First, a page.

6 Nuclear Energy Companies Building Molten Salt Reactors
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According to the World Nuclear Association, electricity demand almost doubled from 1990 to 2011, and is projected to grow 81% from 2011 to 2035. Nuclear power currently provides for about 11% of the world’s electricity, and 21% of electricity in OECD countries. While nuclear power is the most environmentally benign way of producing electricity on a large scale, accidents like Fukushima and Chernobyl have given the nuclear energy industry a bad reputation in the eyes of the general public.
In order to increase the use of nuclear power, we need to rethink the technology being used with a focus on safety. One such approach is the Molten Salt Reactor (MSR) which is expected to be cheaper, safer, and generate less nuclear waste when compared to traditional nuclear reactors. The below schematic shows how the concept works:
The technology must hold some promise, as there are now 6 companies pursuing some form of an MSR.
Terrestrial Energy (Ontario Canada)
Founded in 2013, Terrestrial is developing their “Integral Molten Salt Reactor” (IMSR) into a small modular design, with its three first-of-a-kind models ranging from 29 MWe to 290 MWe which will be suited for remote communities and industrial operations. Their International Advisory Board includes influential individuals such as the former CTO of Lockheed, a former NRC Commissioner, a former EPA Administrator, and the former President of Bechtel Nuclear. Terrestrial expects to build and license its first MSR by early next decade, and has signed a Letter of Intent to conduct R&D activities with Canadian Nuclear Laboratories.
Moltex Energy (London, England)
Founded in 2012, Moltex has developed a genuinely new reactor concept which parts ways from the conventional MSR design. Named the “Stable Salt Reactor”, this reactor uses molten salt fuel held in static fuel tubes, rather than conventional ‘pumped circulation’ designs. Protected by worldwide patents, this British invention is expected to reduce engineering complexity and regulatory burden. The Company’s next step is to carry out a preliminary safety assessment with nuclear regulators after which they can then begin to look at economic feasibility.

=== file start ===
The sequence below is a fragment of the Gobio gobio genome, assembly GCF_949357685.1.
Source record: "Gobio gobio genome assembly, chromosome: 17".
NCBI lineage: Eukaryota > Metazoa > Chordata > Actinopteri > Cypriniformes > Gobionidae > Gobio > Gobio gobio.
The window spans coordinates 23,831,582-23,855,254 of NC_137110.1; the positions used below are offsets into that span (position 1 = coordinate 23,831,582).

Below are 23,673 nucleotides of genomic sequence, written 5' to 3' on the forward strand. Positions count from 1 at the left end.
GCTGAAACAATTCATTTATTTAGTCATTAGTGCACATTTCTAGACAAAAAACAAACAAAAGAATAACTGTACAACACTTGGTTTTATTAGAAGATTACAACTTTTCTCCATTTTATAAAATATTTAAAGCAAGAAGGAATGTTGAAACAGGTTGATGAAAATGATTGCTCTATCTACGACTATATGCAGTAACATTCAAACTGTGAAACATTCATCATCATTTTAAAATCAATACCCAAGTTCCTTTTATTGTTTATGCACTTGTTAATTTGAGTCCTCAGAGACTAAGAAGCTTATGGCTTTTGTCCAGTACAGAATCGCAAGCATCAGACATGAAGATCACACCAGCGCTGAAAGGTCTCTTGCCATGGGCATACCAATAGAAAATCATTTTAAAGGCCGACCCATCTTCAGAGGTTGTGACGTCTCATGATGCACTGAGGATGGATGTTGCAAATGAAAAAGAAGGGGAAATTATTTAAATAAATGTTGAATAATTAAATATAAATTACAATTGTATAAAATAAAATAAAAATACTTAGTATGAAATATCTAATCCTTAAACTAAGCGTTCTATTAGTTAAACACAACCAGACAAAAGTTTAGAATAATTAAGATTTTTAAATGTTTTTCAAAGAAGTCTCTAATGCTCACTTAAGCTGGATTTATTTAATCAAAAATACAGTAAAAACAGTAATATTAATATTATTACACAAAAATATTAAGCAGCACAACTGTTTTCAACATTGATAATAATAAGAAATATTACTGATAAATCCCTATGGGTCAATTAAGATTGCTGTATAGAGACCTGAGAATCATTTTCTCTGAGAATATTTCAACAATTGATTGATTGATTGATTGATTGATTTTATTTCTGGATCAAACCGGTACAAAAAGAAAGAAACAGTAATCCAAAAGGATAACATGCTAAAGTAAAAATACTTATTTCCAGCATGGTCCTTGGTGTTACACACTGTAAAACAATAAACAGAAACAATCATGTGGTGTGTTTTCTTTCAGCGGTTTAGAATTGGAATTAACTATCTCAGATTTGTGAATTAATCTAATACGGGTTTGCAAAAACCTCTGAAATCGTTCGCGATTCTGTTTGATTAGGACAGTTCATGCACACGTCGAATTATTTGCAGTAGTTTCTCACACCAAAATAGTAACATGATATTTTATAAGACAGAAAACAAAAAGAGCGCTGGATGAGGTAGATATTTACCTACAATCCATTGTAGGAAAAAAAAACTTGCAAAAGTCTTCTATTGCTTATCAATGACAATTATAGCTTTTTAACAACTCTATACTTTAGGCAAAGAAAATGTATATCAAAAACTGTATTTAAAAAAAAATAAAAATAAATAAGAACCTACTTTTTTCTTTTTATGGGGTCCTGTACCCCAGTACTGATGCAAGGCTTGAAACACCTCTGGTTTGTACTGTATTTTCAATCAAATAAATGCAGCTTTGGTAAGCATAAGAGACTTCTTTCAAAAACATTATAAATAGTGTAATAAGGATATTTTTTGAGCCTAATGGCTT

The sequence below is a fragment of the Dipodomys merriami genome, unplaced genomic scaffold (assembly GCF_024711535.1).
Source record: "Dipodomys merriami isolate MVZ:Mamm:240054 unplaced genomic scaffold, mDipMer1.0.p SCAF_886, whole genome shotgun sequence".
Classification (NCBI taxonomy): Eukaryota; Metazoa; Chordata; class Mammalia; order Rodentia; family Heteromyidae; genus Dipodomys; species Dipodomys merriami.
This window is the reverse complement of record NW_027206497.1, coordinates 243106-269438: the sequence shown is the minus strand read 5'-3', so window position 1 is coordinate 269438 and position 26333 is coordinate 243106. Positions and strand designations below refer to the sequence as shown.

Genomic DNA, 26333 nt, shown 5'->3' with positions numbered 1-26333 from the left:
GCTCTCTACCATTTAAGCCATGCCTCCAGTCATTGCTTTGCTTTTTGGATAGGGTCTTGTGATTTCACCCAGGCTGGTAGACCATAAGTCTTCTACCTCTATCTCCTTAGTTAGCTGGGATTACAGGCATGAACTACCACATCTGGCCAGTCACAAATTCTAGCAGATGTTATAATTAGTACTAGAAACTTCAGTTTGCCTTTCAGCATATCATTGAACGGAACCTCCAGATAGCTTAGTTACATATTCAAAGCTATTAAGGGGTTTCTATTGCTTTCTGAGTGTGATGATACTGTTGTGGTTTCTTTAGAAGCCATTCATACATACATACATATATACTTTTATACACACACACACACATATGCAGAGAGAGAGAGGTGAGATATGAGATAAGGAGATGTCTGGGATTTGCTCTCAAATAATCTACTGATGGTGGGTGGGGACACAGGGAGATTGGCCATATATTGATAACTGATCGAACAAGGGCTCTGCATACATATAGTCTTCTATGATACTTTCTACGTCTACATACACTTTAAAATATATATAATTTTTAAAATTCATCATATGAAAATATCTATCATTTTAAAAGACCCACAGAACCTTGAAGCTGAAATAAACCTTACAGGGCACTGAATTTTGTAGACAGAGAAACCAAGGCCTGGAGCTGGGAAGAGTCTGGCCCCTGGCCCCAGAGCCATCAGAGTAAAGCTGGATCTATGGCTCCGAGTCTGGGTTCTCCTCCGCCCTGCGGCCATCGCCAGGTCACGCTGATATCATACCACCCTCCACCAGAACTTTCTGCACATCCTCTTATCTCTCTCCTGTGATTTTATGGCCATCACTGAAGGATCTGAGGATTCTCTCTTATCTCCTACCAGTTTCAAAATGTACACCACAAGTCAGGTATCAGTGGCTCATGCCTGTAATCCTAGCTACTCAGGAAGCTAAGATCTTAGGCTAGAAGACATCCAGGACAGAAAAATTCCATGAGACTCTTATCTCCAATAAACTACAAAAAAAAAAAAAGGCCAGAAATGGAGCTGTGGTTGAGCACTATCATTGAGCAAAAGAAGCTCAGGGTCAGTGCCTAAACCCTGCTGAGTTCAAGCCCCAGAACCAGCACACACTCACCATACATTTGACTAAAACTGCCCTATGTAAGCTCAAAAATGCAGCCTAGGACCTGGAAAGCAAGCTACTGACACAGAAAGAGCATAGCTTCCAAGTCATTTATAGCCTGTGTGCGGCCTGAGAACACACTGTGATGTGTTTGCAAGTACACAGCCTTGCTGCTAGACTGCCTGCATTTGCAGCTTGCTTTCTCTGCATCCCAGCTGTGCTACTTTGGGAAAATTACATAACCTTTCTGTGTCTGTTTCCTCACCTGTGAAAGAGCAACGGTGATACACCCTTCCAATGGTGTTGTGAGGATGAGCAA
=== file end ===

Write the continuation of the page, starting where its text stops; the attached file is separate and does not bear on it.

ThorCon Power (Florida USA)
Thorcon has spent the past 4 years designing a simple molten salt reactor which requires no new technology. The Company claims their pilot was already proven through the Molten Salt Reactor Experiment (MSRE) which began in 1959 and ended in 1969. They need to simply scale that original design, and believe that there is no technical reason why a full-scale 250 MWe prototype cannot be operating within four years. Their packaged nuclear power plant units based on this design will be buried 30 yards underground and will be “walkaway safe”. Production is expected to start by 2020.
Founded in 2008, TerraPower counts Bill Gates as both an investor and their Chairman. The Company’s technology is referred to as the “traveling wave reactor” (TWR) and uses depleted uranium which greatly simplifies the nuclear fuel cycle. Just last month they signed a “memorandum of understanding” with the China National Nuclear Corporation (CNNC) which they called “the next step towards developing a prototype”.
Flibe Energy (Alabama USA)
Founded in 2011, Flibe proposed to use thorium as a nuclear fuel instead of uranium. The founder Kirk Sorensen, both a nuclear engineer and rocket scientist, claims that corporate interests have prevented thorium from being used as a nuclear fuel. Flibe’s liquid fluoride thorium reactor is expected to cost several hundred million dollars to build.
Transatomic Power Corporation (Massachusetts USA)
Founded in 2010, Transatomic is the only company which has disclosed their funding amounts, 3 rounds totaling $5.5 million from investors that included Peter Thiel. The Company is developing their “Waste-Annihilating Molten Salt Reactor” (WAMSR) which is a 520 MW molten salt reactor which uses the waste from traditional reactors as a fuel source. While a traditional reactor may use up to 4% of the energy in their uranium fuel, the WAMSR utilizes 96% consequently reducing nuclear waste to 2.5% of what is produced by a typical reactor. Overnight cost of the WAMSR is $1.7 billion, and they are currently running lab-scale experiments to refine the design for the prototype facility which is expected to be completed by 2020.
One commonality across all six of these companies is that they are all in the very early stages of development, and consequently don’t need much funding yet. This also means that we’re a long way from retail investors being able to participate in MSR technology as an investment. A big investment round for any of these companies would signal a departure from the concept stage onto the building stage.
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